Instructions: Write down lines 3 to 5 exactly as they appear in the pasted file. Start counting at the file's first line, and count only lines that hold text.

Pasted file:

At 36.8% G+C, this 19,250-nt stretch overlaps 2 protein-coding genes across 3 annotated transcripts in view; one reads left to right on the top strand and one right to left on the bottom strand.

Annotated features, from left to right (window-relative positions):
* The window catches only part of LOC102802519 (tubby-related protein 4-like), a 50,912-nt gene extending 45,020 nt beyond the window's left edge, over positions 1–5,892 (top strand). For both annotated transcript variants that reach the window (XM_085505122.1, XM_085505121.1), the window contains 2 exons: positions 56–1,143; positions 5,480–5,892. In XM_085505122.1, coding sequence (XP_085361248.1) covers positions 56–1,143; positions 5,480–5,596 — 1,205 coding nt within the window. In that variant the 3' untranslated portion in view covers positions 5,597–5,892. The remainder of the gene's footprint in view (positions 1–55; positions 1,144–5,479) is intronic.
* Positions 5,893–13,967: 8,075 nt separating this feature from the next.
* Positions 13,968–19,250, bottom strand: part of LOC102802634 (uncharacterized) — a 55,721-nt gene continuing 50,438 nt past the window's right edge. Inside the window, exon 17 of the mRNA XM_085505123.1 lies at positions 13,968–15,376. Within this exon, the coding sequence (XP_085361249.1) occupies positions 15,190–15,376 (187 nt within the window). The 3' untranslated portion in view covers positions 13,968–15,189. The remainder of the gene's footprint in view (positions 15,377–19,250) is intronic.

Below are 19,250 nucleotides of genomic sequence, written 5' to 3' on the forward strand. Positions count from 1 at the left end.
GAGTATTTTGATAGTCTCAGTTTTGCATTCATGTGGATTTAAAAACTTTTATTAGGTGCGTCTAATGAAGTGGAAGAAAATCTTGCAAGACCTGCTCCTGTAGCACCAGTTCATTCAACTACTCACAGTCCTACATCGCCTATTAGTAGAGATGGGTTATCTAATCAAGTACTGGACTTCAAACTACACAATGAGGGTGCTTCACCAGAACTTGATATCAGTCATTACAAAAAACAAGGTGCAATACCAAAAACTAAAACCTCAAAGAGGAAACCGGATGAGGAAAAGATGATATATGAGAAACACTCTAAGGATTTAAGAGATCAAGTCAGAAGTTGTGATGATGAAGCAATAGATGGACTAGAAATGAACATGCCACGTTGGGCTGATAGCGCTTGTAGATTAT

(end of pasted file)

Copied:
* The window catches only part of LOC102802519 (tubby-related protein 4-like), a 50,912-nt gene extending 45,020 nt beyond the window's left edge, over positions 1–5,892 (top strand). For both annotated transcript variants that reach the window (XM_085505122.1, XM_085505121.1), the window contains 2 exons: positions 56–1,143; positions 5,480–5,892. In XM_085505122.1, coding sequence (XP_085361248.1) covers positions 56–1,143; positions 5,480–5,596 — 1,205 coding nt within the window. In that variant the 3' untranslated portion in view covers positions 5,597–5,892. The remainder of the gene's footprint in view (positions 1–55; positions 1,144–5,479) is intronic.
* Positions 5,893–13,967: 8,075 nt separating this feature from the next.
* Positions 13,968–19,250, bottom strand: part of LOC102802634 (uncharacterized) — a 55,721-nt gene continuing 50,438 nt past the window's right edge. Inside the window, exon 17 of the mRNA XM_085505123.1 lies at positions 13,968–15,376. Within this exon, the coding sequence (XP_085361249.1) occupies positions 15,190–15,376 (187 nt within the window). The 3' untranslated portion in view covers positions 13,968–15,189. The remainder of the gene's footprint in view (positions 15,377–19,250) is intronic.